At first the beast was an idea. The sound of crashing waves put it in a man’s mind, or a shape drawn by the wind in the sand. I don’t know where or when that was. I only know that by the time it reached us it had grown into a whisper.
Laura came home late that day. Old Mrs. Albarran from downstairs was saying goodnight to Jimmy in the hallway, but he was angry with her for some silly reason–some food she wouldn’t let him eat for lunch or some toy she wouldn’t let him play with. He was keeping silent, waiting for her to coax him into forgiveness. I shouted at him to stop it from the living room, barely loud enough to sound serious, and just then the front door opened. Laura had a strange smile on her face, like the involuntary dumb smile of an exhausted runner. She hugged Jimmy and waved at me, and then she bent down to Mrs. Albarran’s ear, and I could see her lips moving, and the old woman’s face struggling to remain calm.
Jimmy gave in and said goodnight. Mrs. Albarran left. We sat down for dinner. Laura talked to Jimmy about school, to me about work, about the neighbors, about her parents–everything except the thing which she had whispered to Mrs. Albarran. I didn’t ask.
I would have forgotten about the whisper if two days later I hadn’t seen another neighbor, Mrs. Combs, bent over her balcony railing, and Mrs. Albarran bent over to her ear, lips moving. It spread down to Mr. Hendricks on the first floor and from there to the neighboring buildings. A month later neighbors who had despised each other days earlier were exchanging warm-eyed looks, as though they were united by a quiet and secret friendship, and you could see that the beast was among us.
It grew. It spread to the teachers at Jimmy’s school, to the grocers and the cigarette vendors on the street. And you could see that from our town it spread further, into the larger cities, for the men and the women on TV, they too shared between themselves that warm-eyed look. Politicians debated on the news, couples argued on the daytime talk shows, but they all had that look in their eyes–their words were a charade. They were all on the same side.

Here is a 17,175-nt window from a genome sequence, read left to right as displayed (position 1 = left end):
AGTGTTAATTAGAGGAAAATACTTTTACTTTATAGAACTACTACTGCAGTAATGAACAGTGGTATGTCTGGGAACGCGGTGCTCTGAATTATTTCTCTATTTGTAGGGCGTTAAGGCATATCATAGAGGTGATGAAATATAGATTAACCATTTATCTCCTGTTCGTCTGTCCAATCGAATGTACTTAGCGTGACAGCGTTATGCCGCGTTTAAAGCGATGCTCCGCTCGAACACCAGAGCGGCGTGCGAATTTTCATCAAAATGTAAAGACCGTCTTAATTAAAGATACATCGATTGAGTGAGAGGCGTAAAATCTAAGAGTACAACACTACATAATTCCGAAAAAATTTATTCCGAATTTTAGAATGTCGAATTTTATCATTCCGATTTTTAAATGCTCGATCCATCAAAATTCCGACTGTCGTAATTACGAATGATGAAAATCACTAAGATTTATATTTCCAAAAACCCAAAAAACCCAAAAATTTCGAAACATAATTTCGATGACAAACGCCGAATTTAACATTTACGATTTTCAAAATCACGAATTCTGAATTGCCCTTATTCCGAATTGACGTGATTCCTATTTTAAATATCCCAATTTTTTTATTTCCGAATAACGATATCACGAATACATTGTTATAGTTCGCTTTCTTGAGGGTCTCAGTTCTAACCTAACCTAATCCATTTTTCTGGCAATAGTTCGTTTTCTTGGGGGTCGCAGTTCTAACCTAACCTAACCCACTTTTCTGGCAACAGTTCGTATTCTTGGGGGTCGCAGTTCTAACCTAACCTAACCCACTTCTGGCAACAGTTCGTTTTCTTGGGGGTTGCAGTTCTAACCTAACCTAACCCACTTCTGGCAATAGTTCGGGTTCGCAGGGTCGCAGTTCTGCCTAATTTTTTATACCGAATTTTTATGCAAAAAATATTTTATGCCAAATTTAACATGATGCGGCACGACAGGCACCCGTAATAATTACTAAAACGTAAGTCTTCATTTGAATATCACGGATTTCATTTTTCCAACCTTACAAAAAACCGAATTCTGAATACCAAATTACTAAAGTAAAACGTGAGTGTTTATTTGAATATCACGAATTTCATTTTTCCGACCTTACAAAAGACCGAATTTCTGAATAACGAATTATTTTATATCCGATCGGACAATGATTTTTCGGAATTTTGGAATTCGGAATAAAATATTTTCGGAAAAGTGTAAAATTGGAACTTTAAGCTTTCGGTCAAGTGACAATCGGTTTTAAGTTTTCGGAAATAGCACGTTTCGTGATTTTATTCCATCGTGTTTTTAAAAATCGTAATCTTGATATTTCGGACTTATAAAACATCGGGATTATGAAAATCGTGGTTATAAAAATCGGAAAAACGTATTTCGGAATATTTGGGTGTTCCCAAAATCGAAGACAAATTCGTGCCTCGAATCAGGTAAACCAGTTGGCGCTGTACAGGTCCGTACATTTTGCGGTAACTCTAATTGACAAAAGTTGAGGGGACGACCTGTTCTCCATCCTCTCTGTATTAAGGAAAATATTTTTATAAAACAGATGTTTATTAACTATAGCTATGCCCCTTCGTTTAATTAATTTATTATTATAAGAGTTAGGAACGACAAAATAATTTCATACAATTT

Laura and I had our anniversary. I thought she would bring up marriage again like last year–Jimmy needs a father, we’re living like married people anyway–but there was none of it. She seemed content. We had guests over. They smiled, patted me on the back, kissed Laura on the cheek, ruffled Jimmy’s hair, and then ignored him until he went to bed; but all throughout this vaguely pleasant commotion their eyes shone with the mark. It was something between the position of their eyelids and the way the light reflected on their irises–some presence, some feeling, something where it shouldn’t be, a familiar room with one misplaced object you can’t quite put your finger on.
It spread to my office building. The nameless man in the cubicle next to mine looked at our boss as though they’d gone to school together; suddenly, everyone knew the janitor.
But no one spoke the beast in my ear, and there were a handful of others who remained the same as before, even as the beast grew louder, from a whisper to a murmur to a low, nearly audible voice. I don’t know why that was. Sometimes late at night, when the roaring fades, I like to imagine that we were special, that it hated us, even then. It’s only pride talking, but just as well. It keeps me going, the thought that somehow I might outlive the beast.
One time a man approached me at the grocery store. He was about fifty, tan, wearing expensive shoes. He looked at me like a scared child. He hesitated. He asked, have you noticed? I said I had. He was quiet after that. What could he say–my wife doesn’t shout at the maid anymore? When my sons argue I don’t believe them? We went our separate ways.
Sometimes there were others. We’d share our own secret looks, and I’d go home to Laura and Jimmy and try to pretend I’d dreamed the whole thing up–that this invisible revolution had never happened, that there were no marked and unmarked eyes, no secret glances on the street, no scared man in expensive shoes. Then Jimmy changed and pretending became harder.
Months passed. One afternoon we were on the street, walking among the crowd. I held Laura’s hand. I asked Jimmy for a bite of his ice cream. I pretended they were the same. The sky that day was bluer than it had ever been before, or maybe I just remember it that way, and I lifted my head and looked up. When I looked back down the crowd had shifted. A scattered few remained standing around me, eyes unmarked, and the rest, Laura and Jimmy with them, had gathered together at some distance. I didn’t know whether they were looking at us or at the empty street sprawling behind our backs, but I could see the beast swimming in the sea of their eyes, coming closer and closer.
—Louis Rakovich writes sometimes-fantastical literary fiction. His short stories have appeared in numerous publications, including Bartleby Snopes, Criminal Element, and Zetetic, where his story The Visitors was published in April 2015. He’s inspired by authors such as Truman Capote, Gabriel Garcia Marquez and Edgar Poe, and filmmakers such as David Lynch and Andrei Tarkovsky. He grew up in Jerusalem, Israel, and currently lives in NYC, where he’s working on his first novel–a psychological thriller with theological undertones. You can find more stories by him at www.louisrakovich.com, or follow him on Twitter at @LouisRakovich.